18 June 2013

Miscellaneous thoughts related to base-twelve

If you haven't already, read my previous posts, "The case for base-twelve" (Part 1 and Part 2)

FINALLY we can get this whole
counting thing sorted out...

So no, I don't think switching to base-twelve is a feasible idea. I do lament the fact that it's not what we're using right now, though. It strikes me as a more elegant system, and it's a shame that happenstance has pretty much dictated that it'll never be the system we use. Unless, maybe, all of civilization collapses and the society that rises from the rubble happens to use it... But wishful thinking will get me nowhere.

One way I console myself over the fact that a modern, real-world base-twelve system will never be is to imagine a fictional society that uses it. Helpfully, I already happen to have a fictional society on hand. I can't recall if I've alluded to it before, but basically my friend and I have an imaginary continent in the North Pacific, on which I have an imaginary country called Morsenia. The whole thing sounds silly—and it is—but it's basically a collaborative thought experiment that gives us a mental playground for all sorts of hypotheticals. It's constantly-evolving geopolitical fan-fiction, more-or-less. Most of the concepts explored are political and historical, but in developing our countries' stories there's plenty of room for mulling on all sorts of subjects, like language, religion, and biogeography. All-in-all it's a fun excuse to learn a bunch of new things in a variety of subjects as you go about the business of building a believable country and culture.

In the past Morsenia was much more of a Mary Sue; I'd basically take all the things I think are good or cool ideas, say my country did them, and things would inevitably work out pretty well (so they were a wealthy, high-tech nation with a huge standing army filled with tilt-rotor aircraft and digital camo; but also they were somehow isolationist and relatively peaceful). I've made a lot of progress griming it up and throwing wrenches into the works to make it a little more believable (now they're poor and use decades-old weapons and equipment), but I still definitely use it as an intellectual testing ground for ideas I think might work well in real life. Base-twelve is one of those.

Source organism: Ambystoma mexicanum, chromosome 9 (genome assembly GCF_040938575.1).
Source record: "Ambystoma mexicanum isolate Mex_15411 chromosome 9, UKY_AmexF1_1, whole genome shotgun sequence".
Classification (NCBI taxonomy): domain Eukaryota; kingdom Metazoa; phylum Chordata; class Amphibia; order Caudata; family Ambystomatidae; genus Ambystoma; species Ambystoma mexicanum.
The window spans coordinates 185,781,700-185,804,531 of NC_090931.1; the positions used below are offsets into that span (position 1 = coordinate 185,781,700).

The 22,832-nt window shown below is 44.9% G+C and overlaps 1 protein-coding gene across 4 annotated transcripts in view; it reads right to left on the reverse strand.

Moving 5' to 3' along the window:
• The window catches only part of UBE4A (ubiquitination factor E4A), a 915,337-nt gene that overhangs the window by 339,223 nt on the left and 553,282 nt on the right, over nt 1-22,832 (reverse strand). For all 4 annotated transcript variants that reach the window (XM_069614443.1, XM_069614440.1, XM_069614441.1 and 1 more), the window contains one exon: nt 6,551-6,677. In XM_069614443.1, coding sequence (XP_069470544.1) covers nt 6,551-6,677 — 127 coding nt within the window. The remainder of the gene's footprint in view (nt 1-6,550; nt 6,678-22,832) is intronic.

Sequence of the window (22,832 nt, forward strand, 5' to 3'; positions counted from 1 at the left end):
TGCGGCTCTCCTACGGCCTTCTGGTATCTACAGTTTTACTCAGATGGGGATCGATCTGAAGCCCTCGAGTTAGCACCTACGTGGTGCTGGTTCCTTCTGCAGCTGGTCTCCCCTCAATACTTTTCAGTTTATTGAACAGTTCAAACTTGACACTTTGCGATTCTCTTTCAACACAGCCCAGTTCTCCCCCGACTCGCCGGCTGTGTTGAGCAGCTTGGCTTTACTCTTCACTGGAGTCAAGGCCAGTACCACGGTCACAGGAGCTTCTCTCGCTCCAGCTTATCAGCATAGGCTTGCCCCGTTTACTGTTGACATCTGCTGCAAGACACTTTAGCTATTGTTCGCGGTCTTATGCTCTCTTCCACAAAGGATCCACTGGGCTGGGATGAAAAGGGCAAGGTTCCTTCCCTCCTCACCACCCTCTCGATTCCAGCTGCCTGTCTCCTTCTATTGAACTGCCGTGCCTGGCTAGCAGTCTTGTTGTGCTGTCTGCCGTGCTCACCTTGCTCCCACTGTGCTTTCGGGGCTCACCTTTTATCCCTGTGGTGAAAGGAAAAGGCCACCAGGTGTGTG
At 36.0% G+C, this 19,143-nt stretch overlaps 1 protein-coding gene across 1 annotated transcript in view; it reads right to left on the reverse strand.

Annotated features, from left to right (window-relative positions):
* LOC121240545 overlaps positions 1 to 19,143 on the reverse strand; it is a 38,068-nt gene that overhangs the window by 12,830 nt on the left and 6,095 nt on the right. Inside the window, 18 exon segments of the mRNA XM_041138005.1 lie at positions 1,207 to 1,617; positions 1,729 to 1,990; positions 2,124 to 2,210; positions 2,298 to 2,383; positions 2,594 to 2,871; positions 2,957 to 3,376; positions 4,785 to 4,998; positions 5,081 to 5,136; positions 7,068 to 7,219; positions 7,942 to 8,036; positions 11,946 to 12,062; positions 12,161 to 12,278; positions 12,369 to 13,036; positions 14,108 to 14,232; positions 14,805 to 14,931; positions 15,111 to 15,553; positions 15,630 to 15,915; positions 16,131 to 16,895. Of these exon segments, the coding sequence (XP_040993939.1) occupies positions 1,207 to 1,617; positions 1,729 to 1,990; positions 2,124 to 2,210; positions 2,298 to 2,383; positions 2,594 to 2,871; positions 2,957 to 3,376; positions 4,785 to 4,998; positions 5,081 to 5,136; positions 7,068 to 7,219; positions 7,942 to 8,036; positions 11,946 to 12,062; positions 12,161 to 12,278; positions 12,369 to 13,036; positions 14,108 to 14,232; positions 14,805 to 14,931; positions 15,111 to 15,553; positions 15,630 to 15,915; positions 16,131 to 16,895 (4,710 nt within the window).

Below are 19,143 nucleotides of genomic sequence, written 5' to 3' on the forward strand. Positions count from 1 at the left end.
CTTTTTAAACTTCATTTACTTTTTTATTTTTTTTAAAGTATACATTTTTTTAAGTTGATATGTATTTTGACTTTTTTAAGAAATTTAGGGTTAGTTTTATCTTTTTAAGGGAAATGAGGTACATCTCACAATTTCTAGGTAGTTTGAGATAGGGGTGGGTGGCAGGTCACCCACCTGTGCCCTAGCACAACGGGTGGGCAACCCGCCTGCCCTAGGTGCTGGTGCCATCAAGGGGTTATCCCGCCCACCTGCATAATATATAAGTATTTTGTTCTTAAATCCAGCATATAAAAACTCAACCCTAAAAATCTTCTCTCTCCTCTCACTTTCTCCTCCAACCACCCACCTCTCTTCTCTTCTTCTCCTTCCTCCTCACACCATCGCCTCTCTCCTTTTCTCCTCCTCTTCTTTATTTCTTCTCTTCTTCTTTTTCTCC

The case for base-twelve, Part 2

(If you haven't already, read Part 1, where I explain why we're going through all this trouble.)

An important thing to understand before we move on: what we tend to call a "number" is actually comprised of several different aspects. It has a value, which is the count of things it represents; it has a symbol, which is made up of the numerals 0-9 which can be arranged in single- and multi-digit fashion; and it has a name. In day-to-day life, when we don't bother with anything other than the standard base-ten system, the three aspects seem essentially tied to each other. However, once we start considering other systems we find that the three aspects are actually separate. In base-ten the symbol "10" coincides with this many things: (o o o o o o o o o o), but in another system it wouldn't (and it may or may not be called "ten").

In light of those distinctions, I'm going to employ a certain formatting scheme in this post that will hopefully make it easier to compare base-ten with other systems. If I write out the name of a number with letters then I'm referring to the value. So by "ten" I mean a group of this many things: (o o o o o o o o o o). On the other hand, if I were to write "10" then I'm referring to the symbol formed by the digits themselves, and not a specific value or count of something. It gets a little less clear when we get to the name, since I'm already using the spelled-out word to indicate the value. But generally, if I put the word for the number in quotation marks I'm probably talking about it specifically as a name rather than as a representation of the value. A little confusing, but hopefully it'll make sense in context.